Poetry Monday

rainbowHow quickly the weeks roll by! I can remember lying on my great-aunt’s chaise lounge while visiting with my mother. Maybe I was 10.  I watched dust motes sift slowly down in a shaft of sun and thought life would never happen–time was standing still. But now it goes so fast it’s like the old movie image of calendar pages flashing by, dates streaming away in the wind. Which is all a prelude to a poem for Monday. I decided to use one of my own, as we finally had some rain, and in the clarity of an after-rain morning, I remembered this one.


When Nietzsche said we no longer need God
because we have grammar, he was talking about

a morning like this one. The rain has finally paused
and patches of intermittent radiance play over the washed world,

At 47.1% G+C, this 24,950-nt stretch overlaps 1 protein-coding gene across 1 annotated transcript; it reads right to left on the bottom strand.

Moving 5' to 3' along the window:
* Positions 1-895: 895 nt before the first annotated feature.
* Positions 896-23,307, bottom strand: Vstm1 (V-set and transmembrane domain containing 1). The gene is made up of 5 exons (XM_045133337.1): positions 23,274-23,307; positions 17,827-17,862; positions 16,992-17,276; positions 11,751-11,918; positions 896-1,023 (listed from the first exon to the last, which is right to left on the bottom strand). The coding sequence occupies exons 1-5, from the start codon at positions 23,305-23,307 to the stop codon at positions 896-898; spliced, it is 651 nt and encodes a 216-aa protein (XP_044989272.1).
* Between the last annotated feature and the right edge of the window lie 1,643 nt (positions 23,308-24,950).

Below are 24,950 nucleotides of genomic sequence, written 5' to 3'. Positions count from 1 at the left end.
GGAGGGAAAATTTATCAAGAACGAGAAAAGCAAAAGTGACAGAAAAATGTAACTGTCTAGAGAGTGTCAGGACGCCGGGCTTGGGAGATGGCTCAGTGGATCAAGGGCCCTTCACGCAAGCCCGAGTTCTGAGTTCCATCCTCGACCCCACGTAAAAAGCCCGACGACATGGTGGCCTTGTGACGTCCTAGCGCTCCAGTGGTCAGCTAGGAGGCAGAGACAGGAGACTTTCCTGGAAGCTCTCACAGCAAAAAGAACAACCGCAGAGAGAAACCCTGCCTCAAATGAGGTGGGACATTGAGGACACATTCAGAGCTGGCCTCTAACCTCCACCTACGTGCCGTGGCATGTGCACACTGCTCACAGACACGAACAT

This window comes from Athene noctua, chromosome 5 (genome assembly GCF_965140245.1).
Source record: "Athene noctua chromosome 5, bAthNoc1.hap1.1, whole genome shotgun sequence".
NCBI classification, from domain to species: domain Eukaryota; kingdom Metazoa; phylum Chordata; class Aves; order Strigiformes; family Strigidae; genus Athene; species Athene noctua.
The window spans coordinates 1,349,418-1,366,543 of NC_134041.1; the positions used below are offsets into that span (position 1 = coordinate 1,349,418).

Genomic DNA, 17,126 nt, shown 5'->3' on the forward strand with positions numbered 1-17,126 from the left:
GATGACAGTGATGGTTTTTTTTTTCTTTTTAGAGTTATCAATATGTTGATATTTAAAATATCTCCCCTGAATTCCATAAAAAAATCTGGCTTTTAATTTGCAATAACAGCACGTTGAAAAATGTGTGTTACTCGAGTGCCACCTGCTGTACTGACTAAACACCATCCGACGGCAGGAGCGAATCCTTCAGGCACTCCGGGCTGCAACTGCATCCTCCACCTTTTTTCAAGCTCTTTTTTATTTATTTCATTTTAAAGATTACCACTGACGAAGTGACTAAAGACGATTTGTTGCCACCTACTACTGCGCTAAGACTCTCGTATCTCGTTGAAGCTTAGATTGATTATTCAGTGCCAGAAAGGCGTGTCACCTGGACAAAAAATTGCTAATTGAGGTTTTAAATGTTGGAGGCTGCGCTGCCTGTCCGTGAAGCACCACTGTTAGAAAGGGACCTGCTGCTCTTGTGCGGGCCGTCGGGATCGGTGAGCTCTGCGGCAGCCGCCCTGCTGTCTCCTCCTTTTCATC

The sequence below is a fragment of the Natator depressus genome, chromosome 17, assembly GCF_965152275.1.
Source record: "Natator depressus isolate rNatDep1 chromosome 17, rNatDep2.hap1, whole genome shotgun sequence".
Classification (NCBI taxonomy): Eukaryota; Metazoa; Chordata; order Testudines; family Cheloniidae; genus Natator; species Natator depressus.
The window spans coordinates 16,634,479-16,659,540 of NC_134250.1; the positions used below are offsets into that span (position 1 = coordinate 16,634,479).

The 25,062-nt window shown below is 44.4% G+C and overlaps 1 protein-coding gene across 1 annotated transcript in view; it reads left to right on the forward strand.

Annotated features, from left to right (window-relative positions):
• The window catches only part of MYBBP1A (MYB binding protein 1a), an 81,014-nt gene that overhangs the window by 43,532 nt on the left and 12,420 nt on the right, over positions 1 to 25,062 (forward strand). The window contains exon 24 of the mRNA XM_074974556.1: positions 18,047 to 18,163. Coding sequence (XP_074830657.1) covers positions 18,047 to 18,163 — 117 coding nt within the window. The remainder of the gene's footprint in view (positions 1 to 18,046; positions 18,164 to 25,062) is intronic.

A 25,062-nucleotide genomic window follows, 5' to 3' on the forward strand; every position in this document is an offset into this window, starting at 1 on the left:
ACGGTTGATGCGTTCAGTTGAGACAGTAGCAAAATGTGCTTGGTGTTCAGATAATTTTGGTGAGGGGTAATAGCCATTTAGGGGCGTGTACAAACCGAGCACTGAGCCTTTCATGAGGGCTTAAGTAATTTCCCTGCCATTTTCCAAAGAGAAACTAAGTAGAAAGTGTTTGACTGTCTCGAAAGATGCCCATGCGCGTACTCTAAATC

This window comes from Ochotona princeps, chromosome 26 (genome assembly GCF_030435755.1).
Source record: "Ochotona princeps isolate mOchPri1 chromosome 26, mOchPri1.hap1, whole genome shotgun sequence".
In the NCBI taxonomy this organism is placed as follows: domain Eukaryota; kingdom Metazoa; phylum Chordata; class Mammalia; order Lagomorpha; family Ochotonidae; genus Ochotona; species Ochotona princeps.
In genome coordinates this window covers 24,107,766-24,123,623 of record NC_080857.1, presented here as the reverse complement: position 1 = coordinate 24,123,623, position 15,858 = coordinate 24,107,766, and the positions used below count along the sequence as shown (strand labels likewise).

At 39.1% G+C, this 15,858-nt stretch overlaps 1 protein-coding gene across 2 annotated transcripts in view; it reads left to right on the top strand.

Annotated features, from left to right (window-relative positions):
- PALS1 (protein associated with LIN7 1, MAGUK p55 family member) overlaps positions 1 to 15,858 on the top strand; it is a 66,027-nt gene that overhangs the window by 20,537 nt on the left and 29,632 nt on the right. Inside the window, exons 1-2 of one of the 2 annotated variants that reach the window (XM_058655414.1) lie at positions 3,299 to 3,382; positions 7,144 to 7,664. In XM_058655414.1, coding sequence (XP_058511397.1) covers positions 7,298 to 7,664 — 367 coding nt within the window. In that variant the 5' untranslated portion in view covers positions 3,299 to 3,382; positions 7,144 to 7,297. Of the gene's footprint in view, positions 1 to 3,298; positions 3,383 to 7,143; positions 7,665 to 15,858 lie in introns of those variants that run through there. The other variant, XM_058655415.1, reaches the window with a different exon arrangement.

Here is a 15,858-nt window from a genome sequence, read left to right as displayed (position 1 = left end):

illuminating first the water, then the bridge,
then the towers of the city that gleam white for a moment

before a focused mist, like a celestial
garden hose, sprays a single patch of downtown

with a filmy, golden gauze. And to top it off, the light
glides over the Golden Gate and creates a rainbow

smack between the orange towers, opening
upward to a vault of lapidary blue.

And the brain hums and leaps, inserting pattern
and meaning into this display, because grammar itself,

every word we use demands it,
the way the twelve gunmen

need a story to justify their ambush
of the unlucky Sri Lankan cricket team in Pakistan,

the way that we are always inserting divine intent
into every random raindrop.

Meryl Natchez

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